Abstract # 239:

Scheduled for Saturday, June 20, 2015 11:20 AM-11:40 AM: (Cascade E) Oral Presentation


EXPLORING THE SOUND ENVIRONMENT OF ZOOS: BEHAVIORAL AND HORMONAL RESPONSES OF CALLITRICHINE MONKEYS TO ENVIRONMENTAL MODIFICATIONS

J. D. Wark1,2, M. W. Schook1,2, C. W. Kuhar1, C. T. Snowdon3, P. M. Dennis1,2,4, M. A. Willis2 and K. E. Lukas1,2
1Cleveland Metroparks Zoo, 3900 Wildlife Way, Cleveland, OH 44109, USA, 2Case Western Reserve University, 3University of Wisconsin-Madison, 4Ohio State University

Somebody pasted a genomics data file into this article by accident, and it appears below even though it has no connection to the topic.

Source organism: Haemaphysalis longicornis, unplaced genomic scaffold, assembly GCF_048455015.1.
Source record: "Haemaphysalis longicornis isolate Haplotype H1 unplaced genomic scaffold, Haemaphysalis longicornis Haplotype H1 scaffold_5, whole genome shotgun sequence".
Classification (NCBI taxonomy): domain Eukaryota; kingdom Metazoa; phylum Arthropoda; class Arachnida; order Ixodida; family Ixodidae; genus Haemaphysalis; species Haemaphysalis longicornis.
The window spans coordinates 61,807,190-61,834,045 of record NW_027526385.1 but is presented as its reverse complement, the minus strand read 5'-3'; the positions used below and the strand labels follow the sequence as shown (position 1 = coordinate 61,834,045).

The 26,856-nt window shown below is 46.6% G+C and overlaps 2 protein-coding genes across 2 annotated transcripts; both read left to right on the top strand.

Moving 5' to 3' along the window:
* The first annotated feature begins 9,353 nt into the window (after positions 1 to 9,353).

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     Waterfall features intended to mimic naturalistic settings in zoos are popular but the effect of their sound on animals housed nearby is unclear. We assessed the influence of loud, broadband noise from a waterfall feature on three species of Callitrichine monkeys: Pied tamarin (Saguinus bicolor, n=4), white-fronted marmoset (Callithrix geoffroyi, n=4), and Goeldi’s monkey (Callimico goeldii, n=2). The first study consisted of six two-week treatment periods that featured experimental modifications of the waterfall (off/on) and access to quiet off-exhibit areas (access/no access). Behavior and exhibit use were recorded during 15-min focal observations (n=535) using instantaneous point-sampling and all-occurrences methodologies. Data were analyzed using generalized linear mixed effects models. Monkeys increased monitoring of visitor areas when more visitors were present (t(18)=-2.55, p=0.05) and when the waterfall was on, but only when they did not have off-exhibit access (t(8)=-3.90, p=0.005). When the monkeys had off-exhibit access, Saguinus (t(6)=2.29, p=0.06) and Callithrix (t(6)=2.54, p=0.04) spent less time inactive and Callimico spent more time off exhibit (t(6)=-3.41, p=0.01) when the waterfall was on. In a follow-up study, the waterfall feature had no significant effect on fecal glucocorticoid levels of two pied tamarins, although exhibit use was modified by the waterfall. These results suggest that Callitrichines prefer quiet areas and highlight the importance of providing off-exhibit choices.